North Korea has taken a major step back from a planned missile test, US officials said, even as Pyongyang and Seoul yesterday exchanged fresh threats of swift military retaliation to any provocation.
A US defense official said two North Korean missiles — primed for imminent test-firing — had been moved from their launch site, signaling a possible easing of North Asia tensions ahead of a US-South Korea summit in Washington.
US and South Korean officials had been worried that any test of the medium-range Musudan missiles would trigger a fresh surge in tensions that have included threats of nuclear war from Pyongyang.
However, the US defense official said on condition of anonymity: “They moved them,” adding that there was no longer an imminent threat of a test.
Pyongyang, which rattled the world with its third nuclear test in February, would have to make detectable preparations to return to a launch-ready status, two US officials said.
The move was revealed in Washington on the eve of a first summit between US President Barack Obama and new South Korean President Park Geun-hye at the White House yesterday, intended as a strong signal of unity to Pyongyang.
Tensions on the Korean Peninsula have been on the brink of boiling over for months, with the North issuing a series of apocalyptic threats over what it sees as intensely provocative US-South Korean military exercises.
Although large-scale, annual joint drills were wrapped up at the end of last month, Pyongyang issued a fresh warning yesterday over a smaller, joint anti-submarine exercise.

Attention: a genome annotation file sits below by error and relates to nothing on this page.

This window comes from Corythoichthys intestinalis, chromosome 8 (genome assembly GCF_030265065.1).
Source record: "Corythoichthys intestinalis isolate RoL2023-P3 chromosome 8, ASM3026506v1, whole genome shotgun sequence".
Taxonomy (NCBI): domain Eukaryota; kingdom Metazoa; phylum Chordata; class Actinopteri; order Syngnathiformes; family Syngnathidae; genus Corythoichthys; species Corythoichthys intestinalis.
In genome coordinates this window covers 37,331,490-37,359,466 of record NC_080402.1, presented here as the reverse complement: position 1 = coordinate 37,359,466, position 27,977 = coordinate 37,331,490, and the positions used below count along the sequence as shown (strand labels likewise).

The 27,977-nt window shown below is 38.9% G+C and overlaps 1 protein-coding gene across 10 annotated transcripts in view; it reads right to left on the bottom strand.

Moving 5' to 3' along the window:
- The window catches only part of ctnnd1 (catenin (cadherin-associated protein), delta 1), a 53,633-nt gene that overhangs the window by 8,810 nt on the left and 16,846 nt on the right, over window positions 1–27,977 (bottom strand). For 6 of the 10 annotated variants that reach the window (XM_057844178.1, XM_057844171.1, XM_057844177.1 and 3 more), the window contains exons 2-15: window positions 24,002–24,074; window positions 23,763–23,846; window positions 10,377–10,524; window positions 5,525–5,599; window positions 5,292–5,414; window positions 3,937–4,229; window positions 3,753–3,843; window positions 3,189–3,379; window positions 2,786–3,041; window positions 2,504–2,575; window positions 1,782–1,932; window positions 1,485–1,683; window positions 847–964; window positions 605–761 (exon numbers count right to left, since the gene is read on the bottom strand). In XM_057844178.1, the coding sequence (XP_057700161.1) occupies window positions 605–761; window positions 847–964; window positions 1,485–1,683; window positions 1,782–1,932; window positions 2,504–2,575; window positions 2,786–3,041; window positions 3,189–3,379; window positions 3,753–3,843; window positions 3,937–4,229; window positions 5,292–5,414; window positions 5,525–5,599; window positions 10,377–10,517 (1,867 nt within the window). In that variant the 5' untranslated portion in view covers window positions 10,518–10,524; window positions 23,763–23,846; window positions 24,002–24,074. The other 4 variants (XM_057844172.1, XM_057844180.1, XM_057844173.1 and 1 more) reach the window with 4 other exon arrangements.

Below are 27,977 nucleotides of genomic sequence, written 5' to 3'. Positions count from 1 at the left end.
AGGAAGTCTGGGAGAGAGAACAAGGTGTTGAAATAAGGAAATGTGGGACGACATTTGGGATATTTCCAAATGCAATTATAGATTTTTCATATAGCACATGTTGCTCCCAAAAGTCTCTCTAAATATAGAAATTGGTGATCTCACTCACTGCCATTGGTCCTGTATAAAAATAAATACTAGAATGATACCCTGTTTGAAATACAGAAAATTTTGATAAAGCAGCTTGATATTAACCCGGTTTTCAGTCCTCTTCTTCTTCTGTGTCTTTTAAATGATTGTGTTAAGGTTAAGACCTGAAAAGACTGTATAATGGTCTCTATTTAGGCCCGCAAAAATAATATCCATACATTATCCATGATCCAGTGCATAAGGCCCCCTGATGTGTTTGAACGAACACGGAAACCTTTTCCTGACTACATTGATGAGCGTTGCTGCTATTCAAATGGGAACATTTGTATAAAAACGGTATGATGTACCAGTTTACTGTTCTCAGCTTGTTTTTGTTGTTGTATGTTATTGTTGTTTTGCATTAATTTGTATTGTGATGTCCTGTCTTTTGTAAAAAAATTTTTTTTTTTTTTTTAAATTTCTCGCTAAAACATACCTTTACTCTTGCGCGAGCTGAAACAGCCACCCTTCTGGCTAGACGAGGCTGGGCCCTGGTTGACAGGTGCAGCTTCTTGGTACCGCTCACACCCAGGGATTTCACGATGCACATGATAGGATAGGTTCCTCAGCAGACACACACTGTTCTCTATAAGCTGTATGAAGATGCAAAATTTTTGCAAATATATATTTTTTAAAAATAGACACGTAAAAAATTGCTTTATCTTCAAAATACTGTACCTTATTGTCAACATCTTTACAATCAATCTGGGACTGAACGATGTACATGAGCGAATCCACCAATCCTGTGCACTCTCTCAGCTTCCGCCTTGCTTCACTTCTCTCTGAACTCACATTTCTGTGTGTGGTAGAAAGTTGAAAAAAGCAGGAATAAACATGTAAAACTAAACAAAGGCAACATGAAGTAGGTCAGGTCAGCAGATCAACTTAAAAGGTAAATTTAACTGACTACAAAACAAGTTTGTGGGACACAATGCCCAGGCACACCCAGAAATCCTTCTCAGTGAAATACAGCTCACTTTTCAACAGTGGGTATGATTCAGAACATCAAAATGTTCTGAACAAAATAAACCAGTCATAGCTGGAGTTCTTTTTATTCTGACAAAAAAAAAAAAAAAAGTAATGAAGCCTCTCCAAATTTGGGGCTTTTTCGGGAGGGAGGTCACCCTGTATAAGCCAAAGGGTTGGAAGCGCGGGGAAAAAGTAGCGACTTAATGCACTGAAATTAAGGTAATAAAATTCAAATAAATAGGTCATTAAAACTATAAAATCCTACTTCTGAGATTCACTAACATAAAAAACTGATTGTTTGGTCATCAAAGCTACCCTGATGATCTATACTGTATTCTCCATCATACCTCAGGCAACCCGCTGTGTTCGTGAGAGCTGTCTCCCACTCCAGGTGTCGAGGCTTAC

North Korean troops near the disputed Yellow Sea border with the South have been ordered to strike back if “even a single shell drops” in their territorial waters, the North’s army command said in a statement.
Any subsequent counterstrike would trigger an escalated military reaction that would see South Korea’s border islands engulfed in a “sea of flames,” the statement added.
North Korea shelled one of the islands, Yeonpyeong, in November 2010, killing four South Koreans and sparking brief fears of a full-scale conflict.
In an interview with US broadcaster CBS ahead of her summit with Obama, Park said any similar attack by the North would be met with a harsh military response.
“Yes, we will make them pay,” Park said, adding that Seoul would no longer engage in a “vicious cycle” of automatically meeting the North’s provocations and threats with negotiations and assistance.
“It is time for us to put an end to that cycle,” she said.
Earlier, a senior White House official warned that it was too early to say whether North Korea’s spate of bellicose behavior, which prompted Washington to send nuclear-capable stealth B-2 bombers over South Korea, was ending.
“It’s premature to make a judgement about whether the North Korean provocation cycle is going up, down or zigzagging,” said Danny Russel, senior director for East Asia on Obama’s National Security Council.
South Korea’s defense ministry would not comment on whether the North had moved its Musudan missiles from their launch pads, saying only that it was closely “tracking” all activity in the area.
It also declined to confirm a Yonhap news agency report, citing a senior government source in Seoul, that North Korea had ordered missile and rocket units to stand down from combat-ready status.